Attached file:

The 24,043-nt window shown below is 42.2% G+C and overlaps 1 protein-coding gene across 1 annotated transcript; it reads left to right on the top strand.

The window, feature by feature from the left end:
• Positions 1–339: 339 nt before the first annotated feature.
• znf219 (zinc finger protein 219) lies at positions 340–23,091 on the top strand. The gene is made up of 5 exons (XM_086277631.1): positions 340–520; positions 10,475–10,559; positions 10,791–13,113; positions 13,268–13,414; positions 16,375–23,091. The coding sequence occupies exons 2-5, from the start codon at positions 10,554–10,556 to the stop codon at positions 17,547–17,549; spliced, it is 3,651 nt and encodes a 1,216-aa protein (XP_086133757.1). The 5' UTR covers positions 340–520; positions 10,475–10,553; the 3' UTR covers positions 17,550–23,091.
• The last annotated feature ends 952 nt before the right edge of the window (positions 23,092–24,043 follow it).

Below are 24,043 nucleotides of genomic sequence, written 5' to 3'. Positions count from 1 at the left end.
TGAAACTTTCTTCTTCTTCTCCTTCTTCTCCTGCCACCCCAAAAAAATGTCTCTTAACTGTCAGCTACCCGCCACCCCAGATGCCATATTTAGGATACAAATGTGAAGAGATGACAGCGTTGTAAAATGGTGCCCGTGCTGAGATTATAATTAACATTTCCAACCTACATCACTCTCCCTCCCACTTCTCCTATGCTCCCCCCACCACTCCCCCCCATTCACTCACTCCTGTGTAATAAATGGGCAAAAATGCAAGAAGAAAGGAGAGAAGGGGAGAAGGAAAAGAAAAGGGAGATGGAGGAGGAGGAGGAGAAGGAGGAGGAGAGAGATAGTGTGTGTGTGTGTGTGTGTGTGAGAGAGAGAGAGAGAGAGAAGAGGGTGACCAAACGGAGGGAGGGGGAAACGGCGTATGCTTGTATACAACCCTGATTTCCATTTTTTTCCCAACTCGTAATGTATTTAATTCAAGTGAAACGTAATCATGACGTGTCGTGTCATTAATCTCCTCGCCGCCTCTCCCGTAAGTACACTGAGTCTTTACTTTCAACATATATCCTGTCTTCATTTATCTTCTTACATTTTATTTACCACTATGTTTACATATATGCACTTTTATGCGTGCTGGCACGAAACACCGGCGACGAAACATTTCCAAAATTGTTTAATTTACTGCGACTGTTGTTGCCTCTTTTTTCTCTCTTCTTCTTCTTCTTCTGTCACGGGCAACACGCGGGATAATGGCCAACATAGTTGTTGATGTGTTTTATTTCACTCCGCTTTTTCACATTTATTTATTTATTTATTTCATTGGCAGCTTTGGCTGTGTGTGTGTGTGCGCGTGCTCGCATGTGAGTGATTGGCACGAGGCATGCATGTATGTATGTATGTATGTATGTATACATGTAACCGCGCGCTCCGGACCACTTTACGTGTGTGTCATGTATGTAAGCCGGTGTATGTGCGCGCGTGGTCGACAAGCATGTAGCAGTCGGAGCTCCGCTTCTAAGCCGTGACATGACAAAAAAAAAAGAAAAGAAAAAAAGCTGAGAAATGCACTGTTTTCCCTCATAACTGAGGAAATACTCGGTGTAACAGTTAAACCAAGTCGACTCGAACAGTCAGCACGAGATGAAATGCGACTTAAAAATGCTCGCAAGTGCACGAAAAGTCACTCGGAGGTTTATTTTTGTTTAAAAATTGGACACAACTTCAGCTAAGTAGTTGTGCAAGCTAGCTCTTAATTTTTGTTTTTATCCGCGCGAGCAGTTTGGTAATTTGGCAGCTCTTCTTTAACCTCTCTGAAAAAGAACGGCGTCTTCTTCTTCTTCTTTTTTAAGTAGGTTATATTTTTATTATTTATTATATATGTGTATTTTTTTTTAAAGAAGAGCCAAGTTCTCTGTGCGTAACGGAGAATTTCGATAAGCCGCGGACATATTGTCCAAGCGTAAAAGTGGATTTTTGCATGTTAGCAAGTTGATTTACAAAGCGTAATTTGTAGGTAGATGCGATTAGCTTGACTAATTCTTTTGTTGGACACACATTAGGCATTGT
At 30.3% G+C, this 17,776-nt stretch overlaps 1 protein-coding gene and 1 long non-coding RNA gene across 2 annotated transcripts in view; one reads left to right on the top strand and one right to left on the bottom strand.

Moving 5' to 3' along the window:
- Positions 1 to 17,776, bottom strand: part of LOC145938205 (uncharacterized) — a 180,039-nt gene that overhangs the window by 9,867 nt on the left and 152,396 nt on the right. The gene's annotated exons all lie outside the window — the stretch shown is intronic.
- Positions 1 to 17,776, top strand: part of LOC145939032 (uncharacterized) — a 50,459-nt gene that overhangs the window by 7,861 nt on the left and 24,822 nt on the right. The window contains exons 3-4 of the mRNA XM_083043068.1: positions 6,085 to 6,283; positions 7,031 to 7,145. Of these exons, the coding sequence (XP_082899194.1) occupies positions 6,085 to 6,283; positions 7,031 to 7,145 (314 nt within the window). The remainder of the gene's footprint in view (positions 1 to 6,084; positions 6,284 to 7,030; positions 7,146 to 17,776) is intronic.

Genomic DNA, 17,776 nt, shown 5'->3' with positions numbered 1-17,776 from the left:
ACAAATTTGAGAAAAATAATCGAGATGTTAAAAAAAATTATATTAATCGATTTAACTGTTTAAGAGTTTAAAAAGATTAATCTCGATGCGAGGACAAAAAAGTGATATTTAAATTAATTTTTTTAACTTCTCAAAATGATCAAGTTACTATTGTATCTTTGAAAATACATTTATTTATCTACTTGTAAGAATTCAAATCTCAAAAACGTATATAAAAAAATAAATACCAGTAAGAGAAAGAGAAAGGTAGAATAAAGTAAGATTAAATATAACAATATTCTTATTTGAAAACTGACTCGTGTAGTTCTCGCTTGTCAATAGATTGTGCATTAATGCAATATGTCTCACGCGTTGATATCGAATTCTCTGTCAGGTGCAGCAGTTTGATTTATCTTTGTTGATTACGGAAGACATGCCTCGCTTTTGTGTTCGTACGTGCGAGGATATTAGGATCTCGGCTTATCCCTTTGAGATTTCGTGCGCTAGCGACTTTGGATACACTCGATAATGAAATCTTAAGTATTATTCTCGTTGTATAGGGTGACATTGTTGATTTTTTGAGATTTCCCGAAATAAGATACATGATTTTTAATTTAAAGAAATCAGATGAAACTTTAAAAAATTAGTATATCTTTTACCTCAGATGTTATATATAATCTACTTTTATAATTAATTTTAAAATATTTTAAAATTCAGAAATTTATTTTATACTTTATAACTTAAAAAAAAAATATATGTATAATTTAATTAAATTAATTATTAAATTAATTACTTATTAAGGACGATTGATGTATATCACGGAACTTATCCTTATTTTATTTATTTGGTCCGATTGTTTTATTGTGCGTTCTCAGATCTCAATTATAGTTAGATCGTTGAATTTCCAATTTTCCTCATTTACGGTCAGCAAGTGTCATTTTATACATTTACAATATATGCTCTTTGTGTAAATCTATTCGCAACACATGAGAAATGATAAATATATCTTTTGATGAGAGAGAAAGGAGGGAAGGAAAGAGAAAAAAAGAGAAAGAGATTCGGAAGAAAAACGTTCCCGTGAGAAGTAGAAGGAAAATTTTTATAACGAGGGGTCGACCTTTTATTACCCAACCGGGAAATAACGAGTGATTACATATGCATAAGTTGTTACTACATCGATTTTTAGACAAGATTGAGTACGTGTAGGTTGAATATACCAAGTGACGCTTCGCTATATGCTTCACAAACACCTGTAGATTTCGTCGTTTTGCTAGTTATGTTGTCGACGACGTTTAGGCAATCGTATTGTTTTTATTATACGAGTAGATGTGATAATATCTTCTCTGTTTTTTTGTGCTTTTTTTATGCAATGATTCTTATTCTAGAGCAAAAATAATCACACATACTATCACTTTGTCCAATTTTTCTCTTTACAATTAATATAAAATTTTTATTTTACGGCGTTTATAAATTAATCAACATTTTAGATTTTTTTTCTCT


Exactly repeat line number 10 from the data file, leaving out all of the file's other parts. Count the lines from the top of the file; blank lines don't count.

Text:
- Positions 1 to 17,776, bottom strand: part of LOC145938205 (uncharacterized) — a 180,039-nt gene that overhangs the window by 9,867 nt on the left and 152,396 nt on the right. The gene's annotated exons all lie outside the window — the stretch shown is intronic.